Published online Aug 28, 2016. doi: 10.3748/wjg.v22.i32.7203
Peer-review started: May 16, 2016
First decision: June 20, 2016
Revised: July 11, 2016
Accepted: August 1, 2016
Article in press: August 1, 2016
Published online: August 28, 2016
Colorectal cancer (CRC) development represents a multistep process starting with specific mutations that affect proto-oncogenes and tumour suppressor genes. These mutations confer a selective growth advantage to colonic epithelial cells that form first dysplastic crypts, and then malignant tumours and metastases. All these steps are accompanied by deep mechanical changes at the cellular and the tissue level. A growing consensus is emerging that such modifications are not merely a by-product of the malignant progression, but they could play a relevant role in the cancer onset and accelerate its progression. In this review, we focus on recent studies investigating the role of the biomechanical signals in the initiation and the development of CRC. We show that mechanical cues might contribute to early phases of the tumour initiation by controlling the Wnt pathway, one of most important regulators of cell proliferation in various systems. We highlight how physical stimuli may be involved in the differentiation of non-invasive cells into metastatic variants and how metastatic cells modify their mechanical properties, both stiffness and adhesion, to survive the mechanical stress associated with intravasation, circulation and extravasation. A deep comprehension of these mechanical modifications may help scientist to define novel molecular targets for the cure of CRC.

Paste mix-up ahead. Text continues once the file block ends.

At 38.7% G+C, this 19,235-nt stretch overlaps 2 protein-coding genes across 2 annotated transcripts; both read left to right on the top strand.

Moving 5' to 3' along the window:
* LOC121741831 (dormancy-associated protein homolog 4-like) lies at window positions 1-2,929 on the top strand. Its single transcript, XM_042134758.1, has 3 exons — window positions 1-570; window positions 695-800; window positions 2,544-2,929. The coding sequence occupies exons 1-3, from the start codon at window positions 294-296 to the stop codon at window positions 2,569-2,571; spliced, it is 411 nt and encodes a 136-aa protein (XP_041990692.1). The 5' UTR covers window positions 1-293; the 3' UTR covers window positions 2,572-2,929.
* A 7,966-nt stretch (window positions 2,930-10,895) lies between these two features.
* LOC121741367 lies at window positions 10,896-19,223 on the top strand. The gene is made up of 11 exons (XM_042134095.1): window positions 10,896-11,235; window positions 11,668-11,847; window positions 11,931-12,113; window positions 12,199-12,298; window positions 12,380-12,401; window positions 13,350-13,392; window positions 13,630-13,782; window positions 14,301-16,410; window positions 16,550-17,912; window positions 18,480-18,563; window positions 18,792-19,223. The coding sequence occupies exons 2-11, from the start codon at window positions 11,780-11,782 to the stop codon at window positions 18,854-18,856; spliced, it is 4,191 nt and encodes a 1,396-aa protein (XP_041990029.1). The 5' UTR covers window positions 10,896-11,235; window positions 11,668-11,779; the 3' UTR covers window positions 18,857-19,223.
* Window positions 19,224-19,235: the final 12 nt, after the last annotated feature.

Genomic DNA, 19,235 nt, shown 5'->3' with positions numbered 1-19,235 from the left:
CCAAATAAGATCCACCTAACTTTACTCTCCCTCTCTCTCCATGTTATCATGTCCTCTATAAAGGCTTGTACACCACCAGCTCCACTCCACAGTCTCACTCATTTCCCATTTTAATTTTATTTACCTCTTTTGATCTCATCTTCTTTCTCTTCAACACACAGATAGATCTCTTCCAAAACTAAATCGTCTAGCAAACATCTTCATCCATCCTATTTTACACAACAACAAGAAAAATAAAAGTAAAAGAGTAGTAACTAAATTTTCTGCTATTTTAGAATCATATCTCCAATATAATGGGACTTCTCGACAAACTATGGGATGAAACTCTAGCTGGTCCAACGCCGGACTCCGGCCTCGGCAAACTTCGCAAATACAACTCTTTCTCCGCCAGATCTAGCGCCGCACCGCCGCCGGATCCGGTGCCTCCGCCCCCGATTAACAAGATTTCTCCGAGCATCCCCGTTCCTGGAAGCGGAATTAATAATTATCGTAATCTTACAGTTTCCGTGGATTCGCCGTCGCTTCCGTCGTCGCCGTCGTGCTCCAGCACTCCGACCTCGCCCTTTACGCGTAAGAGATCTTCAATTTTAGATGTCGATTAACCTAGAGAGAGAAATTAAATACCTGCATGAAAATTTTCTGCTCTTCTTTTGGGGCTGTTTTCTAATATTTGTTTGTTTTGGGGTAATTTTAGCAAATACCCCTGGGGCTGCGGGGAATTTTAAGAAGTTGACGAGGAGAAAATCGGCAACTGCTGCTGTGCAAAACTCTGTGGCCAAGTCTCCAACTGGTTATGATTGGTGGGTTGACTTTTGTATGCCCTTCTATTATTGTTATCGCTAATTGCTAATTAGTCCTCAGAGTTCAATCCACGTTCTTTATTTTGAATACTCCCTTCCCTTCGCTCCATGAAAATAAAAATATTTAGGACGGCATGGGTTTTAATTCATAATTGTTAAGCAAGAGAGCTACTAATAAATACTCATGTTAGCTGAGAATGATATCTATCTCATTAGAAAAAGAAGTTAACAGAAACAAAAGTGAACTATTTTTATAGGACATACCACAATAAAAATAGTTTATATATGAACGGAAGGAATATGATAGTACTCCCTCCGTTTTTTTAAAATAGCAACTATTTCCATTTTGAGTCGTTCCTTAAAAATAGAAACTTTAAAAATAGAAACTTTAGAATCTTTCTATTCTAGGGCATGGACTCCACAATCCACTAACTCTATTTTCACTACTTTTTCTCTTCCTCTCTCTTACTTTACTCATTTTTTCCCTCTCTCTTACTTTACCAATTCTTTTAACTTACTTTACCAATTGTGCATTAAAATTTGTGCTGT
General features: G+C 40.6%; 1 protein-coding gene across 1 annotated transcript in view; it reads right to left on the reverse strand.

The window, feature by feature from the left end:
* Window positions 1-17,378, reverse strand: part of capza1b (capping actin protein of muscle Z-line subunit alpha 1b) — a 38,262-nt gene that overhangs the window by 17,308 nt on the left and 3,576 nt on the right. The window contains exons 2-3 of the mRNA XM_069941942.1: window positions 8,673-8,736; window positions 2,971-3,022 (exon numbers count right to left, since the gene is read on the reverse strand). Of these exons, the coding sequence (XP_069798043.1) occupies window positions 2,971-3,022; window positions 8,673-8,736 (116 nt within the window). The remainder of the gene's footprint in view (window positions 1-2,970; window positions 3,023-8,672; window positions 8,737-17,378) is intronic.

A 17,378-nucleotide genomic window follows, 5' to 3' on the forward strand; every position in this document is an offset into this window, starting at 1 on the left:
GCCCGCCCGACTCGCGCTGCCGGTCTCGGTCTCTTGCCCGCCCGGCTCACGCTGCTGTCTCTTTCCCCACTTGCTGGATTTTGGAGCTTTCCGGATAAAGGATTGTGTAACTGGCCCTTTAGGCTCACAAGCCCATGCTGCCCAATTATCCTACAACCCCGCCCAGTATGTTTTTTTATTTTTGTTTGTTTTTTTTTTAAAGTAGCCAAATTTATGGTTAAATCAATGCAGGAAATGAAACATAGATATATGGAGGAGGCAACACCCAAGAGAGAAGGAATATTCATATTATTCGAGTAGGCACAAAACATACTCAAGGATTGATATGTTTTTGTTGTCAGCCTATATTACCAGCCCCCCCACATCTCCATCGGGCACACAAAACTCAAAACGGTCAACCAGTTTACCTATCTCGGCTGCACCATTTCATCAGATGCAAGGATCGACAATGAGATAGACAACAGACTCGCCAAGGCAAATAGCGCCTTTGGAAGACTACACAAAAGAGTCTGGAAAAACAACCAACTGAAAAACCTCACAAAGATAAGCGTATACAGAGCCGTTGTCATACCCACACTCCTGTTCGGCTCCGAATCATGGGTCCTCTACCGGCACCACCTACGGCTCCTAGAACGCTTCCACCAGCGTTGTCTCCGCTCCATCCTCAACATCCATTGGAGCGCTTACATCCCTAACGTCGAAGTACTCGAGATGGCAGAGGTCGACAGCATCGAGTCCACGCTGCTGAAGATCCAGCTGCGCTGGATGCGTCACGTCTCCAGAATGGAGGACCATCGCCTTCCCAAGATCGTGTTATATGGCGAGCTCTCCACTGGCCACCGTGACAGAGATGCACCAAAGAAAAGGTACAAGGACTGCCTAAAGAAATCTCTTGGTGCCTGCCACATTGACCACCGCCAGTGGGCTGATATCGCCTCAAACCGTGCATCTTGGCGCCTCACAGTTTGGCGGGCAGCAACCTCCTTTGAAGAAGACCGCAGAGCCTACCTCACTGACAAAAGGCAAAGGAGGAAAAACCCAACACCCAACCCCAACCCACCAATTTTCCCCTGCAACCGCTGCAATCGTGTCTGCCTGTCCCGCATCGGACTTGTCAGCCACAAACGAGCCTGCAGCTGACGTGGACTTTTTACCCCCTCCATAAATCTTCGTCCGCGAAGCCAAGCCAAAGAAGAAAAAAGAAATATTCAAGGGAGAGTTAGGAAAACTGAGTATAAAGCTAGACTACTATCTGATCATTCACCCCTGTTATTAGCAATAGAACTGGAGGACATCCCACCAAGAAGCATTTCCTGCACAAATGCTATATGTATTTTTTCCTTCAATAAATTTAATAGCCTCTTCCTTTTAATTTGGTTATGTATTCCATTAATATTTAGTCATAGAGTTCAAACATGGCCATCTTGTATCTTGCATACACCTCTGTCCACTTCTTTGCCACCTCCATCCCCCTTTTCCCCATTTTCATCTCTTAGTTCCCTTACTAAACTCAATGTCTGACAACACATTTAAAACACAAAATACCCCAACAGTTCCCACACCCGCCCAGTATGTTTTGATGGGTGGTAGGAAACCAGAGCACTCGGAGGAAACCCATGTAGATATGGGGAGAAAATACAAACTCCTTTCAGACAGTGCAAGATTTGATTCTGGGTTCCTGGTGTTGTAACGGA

Core tip: Physical forces, either within tissues or externally applied, affect all tissues of the body. Cell mechanotransduction converts such forces into cellular responses that affect gene expression, protein synthesis, proliferation and morphogenesis. Here, we focused on recent studies covering the impact of physical stimuli such as compression, shear stress, adhesion and stiffness, in the development of colorectal cancer. We highlight that such stimuli play a major role in the tumor progression, affecting the Wnt pathway, being involved in the differentiation of non-invasive cells into metastatic variants and helping metastatic cells to survive the mechanical stress associated with intravasation, circulation and extravasation.